Past Olympics Athletes >> Hitoshi Saito

Hitoshi Saito

Hitoshi Saito

Date of birth





180 cm


140.0 kg


heavyweight, open category

Olympic Games (2 medals - 2 gold)

  • Heavyweight: 1st (1984, 1988)

World Championships (2 medals - 1 gold, 1 silver)

  • Heavyweight: 2nd (1985)
  • Open category: 1st (1983)

Asian Games (1 medal - 1 gold)

  • Heavyweight: 1st (1986)

Golden tears

The sight of Hitoshi Saito on the Seoul Olympic podium at the 1988 Games will long be remembered as the massive-framed fighter screwed up his eyes and wept like a boy after defending his heavyweight judo crown, thereby becoming the first Japanese to claim a second Olympic judo gold.

It's fairly certain nobody teased Saito about his tears for he weighed in at 145 kilos, and was swift and enjoyed impressive balance for such a rounded giant.

His first international success came in Moscow at the age of 22 when he won the Open category gold in the 1983 world championships. Despite this and his excellent technique though, he was widely held to be second in skill to his countryman Yasuhiro Yamashita.

But Saito and not Yamashita, was to be the man to win consecutive Olympic titles.

Saito carried his brilliant world championship form of 1983 into the Los Angeles Games of 1984 where a flurry of throws took him to a tight final against Frenchman Angelo Parisi.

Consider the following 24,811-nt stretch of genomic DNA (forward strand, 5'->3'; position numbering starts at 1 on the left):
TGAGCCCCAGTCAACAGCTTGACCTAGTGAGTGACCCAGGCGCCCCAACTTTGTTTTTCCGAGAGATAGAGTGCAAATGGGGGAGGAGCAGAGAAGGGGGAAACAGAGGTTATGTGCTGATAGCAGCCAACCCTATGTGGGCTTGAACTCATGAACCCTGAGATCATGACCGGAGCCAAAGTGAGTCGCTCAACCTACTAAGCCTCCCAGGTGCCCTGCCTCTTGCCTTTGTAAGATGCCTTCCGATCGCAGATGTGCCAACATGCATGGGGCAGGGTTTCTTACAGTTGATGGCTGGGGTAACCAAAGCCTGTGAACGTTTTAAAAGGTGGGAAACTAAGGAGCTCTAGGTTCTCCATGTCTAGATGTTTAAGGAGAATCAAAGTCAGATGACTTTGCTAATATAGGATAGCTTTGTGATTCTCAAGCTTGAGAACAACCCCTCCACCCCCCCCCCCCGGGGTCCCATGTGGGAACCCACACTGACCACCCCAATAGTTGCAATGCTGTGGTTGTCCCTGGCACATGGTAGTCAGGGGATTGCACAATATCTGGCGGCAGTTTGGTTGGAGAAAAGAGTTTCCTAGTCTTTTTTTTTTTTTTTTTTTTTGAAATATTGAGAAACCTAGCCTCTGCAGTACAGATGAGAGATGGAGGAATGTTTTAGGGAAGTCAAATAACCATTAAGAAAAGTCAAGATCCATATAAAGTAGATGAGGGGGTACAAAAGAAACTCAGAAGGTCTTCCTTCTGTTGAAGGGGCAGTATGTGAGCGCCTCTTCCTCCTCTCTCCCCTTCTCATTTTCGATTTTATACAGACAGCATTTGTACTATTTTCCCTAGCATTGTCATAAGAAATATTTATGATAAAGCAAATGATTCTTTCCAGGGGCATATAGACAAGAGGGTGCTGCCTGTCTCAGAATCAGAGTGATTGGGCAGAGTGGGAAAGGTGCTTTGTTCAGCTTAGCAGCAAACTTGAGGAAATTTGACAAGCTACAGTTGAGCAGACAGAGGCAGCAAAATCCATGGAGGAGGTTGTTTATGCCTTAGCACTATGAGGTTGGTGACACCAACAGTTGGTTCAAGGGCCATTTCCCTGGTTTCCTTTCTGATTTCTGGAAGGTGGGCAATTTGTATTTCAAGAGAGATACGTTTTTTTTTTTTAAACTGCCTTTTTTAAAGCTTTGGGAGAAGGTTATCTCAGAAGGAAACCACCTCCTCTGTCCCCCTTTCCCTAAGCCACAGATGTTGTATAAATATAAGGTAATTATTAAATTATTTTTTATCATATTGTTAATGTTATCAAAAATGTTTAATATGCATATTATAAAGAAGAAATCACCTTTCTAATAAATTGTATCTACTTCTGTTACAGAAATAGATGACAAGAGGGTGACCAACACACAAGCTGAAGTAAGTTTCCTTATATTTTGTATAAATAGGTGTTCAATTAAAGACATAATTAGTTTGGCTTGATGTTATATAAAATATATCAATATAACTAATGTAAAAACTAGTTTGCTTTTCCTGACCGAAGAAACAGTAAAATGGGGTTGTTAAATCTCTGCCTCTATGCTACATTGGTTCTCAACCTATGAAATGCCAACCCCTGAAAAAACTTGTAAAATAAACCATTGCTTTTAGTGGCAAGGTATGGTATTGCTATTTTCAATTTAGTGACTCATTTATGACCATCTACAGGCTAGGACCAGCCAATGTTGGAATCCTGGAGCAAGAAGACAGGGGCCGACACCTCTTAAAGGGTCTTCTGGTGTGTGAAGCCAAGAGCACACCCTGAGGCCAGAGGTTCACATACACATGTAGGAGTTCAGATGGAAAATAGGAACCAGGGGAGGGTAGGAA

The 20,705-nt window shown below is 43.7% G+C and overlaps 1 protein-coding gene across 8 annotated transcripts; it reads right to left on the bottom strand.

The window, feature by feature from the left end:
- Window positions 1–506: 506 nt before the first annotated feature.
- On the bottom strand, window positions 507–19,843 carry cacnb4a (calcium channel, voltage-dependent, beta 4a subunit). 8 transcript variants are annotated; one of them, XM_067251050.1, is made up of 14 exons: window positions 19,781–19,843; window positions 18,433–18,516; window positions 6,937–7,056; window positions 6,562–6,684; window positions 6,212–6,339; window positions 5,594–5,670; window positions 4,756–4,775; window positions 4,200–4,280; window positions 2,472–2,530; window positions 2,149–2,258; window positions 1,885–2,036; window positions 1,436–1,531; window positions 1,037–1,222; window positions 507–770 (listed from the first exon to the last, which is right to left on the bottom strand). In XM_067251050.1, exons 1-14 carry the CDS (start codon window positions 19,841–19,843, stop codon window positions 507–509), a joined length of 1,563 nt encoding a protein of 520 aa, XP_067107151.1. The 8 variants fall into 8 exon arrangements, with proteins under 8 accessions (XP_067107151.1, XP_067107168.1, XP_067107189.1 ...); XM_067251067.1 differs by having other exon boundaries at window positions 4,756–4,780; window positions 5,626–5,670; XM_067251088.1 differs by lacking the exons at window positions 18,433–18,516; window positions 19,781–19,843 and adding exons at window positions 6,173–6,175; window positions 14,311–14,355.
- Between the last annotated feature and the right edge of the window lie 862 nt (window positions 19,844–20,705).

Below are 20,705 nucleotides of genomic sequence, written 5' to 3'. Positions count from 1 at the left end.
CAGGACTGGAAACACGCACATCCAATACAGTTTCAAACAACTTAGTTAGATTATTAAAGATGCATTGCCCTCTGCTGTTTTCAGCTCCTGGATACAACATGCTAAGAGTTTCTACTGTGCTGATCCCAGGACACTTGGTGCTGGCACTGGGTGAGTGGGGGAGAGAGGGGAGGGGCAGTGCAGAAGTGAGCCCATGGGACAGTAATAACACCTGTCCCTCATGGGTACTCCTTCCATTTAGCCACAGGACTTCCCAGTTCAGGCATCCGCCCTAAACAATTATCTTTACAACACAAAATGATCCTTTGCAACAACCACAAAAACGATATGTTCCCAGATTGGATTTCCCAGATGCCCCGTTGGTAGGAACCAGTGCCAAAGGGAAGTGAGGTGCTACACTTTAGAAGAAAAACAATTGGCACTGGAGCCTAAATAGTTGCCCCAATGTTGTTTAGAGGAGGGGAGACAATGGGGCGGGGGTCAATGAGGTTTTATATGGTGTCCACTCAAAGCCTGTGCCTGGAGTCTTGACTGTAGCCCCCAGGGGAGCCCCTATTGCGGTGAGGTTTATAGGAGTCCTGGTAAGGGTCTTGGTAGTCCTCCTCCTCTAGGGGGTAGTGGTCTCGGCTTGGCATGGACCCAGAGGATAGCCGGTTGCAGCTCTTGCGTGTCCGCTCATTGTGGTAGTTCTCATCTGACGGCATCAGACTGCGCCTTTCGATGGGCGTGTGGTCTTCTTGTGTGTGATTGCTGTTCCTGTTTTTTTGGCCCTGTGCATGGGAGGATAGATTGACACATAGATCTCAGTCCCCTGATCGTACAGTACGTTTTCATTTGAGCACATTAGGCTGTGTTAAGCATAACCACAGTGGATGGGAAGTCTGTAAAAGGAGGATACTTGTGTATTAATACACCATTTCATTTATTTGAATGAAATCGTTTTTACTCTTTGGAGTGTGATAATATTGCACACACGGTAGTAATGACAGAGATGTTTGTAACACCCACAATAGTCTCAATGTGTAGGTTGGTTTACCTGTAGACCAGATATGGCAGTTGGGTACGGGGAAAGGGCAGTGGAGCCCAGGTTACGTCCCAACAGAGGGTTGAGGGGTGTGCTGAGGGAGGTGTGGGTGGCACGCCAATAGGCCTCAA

Timely reminder

As a warm up for the Seoul Olympics the 1985 world championships were held in the South Korean capital and to serve notice defence of the title would be no small feat Saito lost in the Open category final after injuring an arm as local man Jong-Chul Cho went on to claim the gold.

Though his form at the 1988 Games was less scintillating than at Los Angeles, a steady campaign carried Saito onto the heavyweight title and to those famous tears on the podium as he saved a little pride for Japan by claiming what was their only gold medal there.

Now given the respect he fought so hard to achieve, Saito retired from top-level competition and became coach of the national team.

He guided Shinichi Shinohara to the final of the heavyweight competition at Sydney 2000 only for French star David Douillet to end Japanese hopes of a gold medal.

Copyright 2008 Agence France-Presse.



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